The forgotten crisis in Somaliland: Yusuf’s heartbreaking story

Crisis in Somalia – through the eyes of one orphan child.

Crisis in Somalia – through the eyes of one orphan child.

Muhammed Yusuf is an 11-year-old orphan child. His home is the remnants of the Somaliland drought, sand, soil and barren cactus trees. For orphans like Yusuf, home is a place that has no road signs, it is off road, in the middle of the barren wasteland, surrounded by sand and dust. The closest human being is, at best, a 30 minute off road drive away. But for Yusuf, life just got a little bit harder.

Somalians are at risk of slipping back into famine, the United Nations said on Tuesday January 17th. As worsening drought has left millions of people without food, water or healthcare, in a country crippled by decades of war. Somaliland is struggling on toxic drought with extreme climate conditions, where in the last two years, below average and unpredictable rainfall provoked severe droughts.

The Somaliland Drought is in disaster situation particularly the eastern regions of the country, the drought has caused shortages of water and pasture, leading to the death of livestock – a lifeline for the pastoralist communities.

Yusuf now has an illness, a direct result of the decaying dead animals that lay scattered across Somaliland, victims to the drought. Yusuf must stay 20 metres away from his orphan siblings. He must do so, because of his illness which is contagious and can pass on through contact. Below, a video shows the moment Shaykh Adam Hassan, chairman of EWADA break down in tears when asked to explain Yusuf’s circumstances.

The orphan’s guardian had the following to say:

“He does not know what is happening or why this is happening. Look at him, he has to sit here by himself every day, he is waiting for death. But we cannot afford to take him to get treatment. We have no water, we have no food, my animal, I raised the animal since it was small but now it has died. What do we do now? We have no chance, the rain is not coming.” (Translated from Somalian)

The drought has become severe over the last year, with the area not seeing any rain for over 6 months. The grass has disappeared, and the animals have started to die. Goats, cattle, cows and camels – each alike, starving from thirst and hunger. Yusuf’s illness is one caught from dead animals lying nearby. In comparison to the day, the nights are harder for Yusuf – he sleeps alone, under the stars, his stomach empty, his thirst unquenched and his eyes filled with tears.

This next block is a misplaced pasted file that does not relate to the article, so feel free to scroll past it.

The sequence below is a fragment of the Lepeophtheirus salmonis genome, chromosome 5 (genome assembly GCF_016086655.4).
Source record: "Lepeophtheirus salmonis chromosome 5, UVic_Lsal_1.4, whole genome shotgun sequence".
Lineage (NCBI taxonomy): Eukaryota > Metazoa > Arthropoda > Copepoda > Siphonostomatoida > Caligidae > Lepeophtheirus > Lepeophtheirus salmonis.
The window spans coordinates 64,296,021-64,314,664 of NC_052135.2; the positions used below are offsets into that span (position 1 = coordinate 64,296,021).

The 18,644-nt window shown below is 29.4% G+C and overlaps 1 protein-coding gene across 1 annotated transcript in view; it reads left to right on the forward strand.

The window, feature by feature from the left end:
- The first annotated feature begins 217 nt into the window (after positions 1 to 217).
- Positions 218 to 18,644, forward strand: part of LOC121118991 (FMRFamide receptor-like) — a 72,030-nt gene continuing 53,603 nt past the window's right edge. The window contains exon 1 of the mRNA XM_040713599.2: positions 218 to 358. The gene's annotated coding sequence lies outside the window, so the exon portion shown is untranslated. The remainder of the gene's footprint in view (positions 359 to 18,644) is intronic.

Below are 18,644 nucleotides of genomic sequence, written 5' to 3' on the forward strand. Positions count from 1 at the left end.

Zain Miah recently visited the region, with partners TV ONE UK and EWADA (East Africa Welfare and Development Association) to carry out emergency aid response. Visits to some of the most remote areas, which was documented on Zain’s Facebook, allowed many whom had only read about the situation, to see a first-hand account of the conditions of hundreds of Somalians.

(Click here to donate to EWADA to help its efforts in East Africa)

On the third day of their trip, hundreds of refugee-like families could be seen standing behind a fence outside Bur ’O’ airport (pictured above). Shaykh Adam Hassan, founder and chairman of EWADA had organised a food distribution as part of TV ONE’s aid deployment. However, hundreds of families were unfortunately turned away due to a lack of food packs available. For the elderly and those fortunate enough to receive a food pack on the day, the question was now: how do they carry it home?

Zain Miah, who saw all this first hand, had the following to say:

“During one of my visits to a remote village, I met a woman who asked me if I have children. I proceeded to say ‘no’. She then proceeded to tell me how her baby had been eaten by a wild boar. ‘They never come near the humans’, she said, ‘the wild boars, they always stay away from us. But now they need water, and they thought they could find it in the stomach of my baby, so it killed my baby’.

The situation across the East of Africa is one that requires the attention of the Muslim Ummah. It is horrifying to think that there are people in our world who have to travel over 50KM to get a jerry can of water. What’s even more heartbreaking, as that when they reach the station for water, they need to ask themselves: ‘will this dry up before I get home?'”

Click here to donate to EWADA to help its efforts in East Africa